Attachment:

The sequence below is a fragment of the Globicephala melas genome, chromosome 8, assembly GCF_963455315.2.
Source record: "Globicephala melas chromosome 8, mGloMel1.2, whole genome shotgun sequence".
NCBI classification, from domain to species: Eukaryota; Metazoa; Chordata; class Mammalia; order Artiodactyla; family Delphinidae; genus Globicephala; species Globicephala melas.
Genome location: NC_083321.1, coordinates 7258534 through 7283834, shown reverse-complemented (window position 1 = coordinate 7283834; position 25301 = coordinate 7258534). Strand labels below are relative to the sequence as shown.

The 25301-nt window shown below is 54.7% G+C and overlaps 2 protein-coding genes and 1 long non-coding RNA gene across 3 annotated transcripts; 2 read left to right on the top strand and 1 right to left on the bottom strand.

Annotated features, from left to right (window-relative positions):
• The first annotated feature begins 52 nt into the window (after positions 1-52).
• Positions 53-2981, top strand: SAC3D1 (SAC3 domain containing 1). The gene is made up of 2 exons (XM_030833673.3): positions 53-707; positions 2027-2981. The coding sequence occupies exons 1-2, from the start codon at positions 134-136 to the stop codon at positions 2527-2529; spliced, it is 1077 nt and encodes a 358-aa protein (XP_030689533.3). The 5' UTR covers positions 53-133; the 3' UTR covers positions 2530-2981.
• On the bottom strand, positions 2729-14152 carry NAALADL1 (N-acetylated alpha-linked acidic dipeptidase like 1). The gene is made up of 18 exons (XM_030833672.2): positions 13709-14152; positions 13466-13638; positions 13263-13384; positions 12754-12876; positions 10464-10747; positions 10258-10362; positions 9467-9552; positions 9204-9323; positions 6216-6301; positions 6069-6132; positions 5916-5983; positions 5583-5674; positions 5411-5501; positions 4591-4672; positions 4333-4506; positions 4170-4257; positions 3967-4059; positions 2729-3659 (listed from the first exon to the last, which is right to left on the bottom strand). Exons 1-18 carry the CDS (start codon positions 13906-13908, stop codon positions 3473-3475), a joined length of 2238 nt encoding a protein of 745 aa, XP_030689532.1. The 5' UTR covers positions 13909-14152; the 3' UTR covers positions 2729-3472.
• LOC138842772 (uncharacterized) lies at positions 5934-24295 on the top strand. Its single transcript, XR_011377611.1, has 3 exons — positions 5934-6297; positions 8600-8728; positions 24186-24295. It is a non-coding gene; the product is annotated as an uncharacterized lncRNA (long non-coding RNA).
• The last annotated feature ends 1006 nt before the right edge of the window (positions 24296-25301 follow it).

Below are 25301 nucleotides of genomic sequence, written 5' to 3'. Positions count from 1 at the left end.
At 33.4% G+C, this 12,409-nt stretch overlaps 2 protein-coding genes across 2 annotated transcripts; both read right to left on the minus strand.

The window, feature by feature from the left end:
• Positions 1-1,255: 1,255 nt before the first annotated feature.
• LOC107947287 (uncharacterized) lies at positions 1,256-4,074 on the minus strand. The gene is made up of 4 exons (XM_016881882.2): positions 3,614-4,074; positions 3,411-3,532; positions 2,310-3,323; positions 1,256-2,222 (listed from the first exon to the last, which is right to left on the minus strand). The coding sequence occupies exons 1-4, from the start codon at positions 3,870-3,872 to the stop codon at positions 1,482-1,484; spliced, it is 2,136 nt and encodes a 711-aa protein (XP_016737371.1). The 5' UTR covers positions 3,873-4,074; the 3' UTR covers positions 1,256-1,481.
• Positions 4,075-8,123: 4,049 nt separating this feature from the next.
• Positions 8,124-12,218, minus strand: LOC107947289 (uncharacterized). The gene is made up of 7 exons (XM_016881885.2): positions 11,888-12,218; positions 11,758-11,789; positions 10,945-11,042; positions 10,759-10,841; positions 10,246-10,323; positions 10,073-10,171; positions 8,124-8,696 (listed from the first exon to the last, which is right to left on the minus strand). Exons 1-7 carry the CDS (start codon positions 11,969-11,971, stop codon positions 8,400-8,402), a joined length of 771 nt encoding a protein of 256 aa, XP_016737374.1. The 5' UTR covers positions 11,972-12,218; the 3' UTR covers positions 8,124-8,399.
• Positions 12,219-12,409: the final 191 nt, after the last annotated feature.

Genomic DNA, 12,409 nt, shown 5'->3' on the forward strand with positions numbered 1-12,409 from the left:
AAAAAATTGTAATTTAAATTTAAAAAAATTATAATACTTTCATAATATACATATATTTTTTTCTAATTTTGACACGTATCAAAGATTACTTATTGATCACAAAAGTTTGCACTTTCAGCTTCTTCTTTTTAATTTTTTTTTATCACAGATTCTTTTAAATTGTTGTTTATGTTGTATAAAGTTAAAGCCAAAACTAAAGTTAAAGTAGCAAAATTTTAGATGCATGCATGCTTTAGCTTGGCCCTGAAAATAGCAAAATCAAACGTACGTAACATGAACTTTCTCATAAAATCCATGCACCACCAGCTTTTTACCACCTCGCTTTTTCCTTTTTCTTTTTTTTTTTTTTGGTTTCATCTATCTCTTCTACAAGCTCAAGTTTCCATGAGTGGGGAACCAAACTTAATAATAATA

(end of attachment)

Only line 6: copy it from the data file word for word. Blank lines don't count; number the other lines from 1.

Annotated features, from left to right (window-relative positions):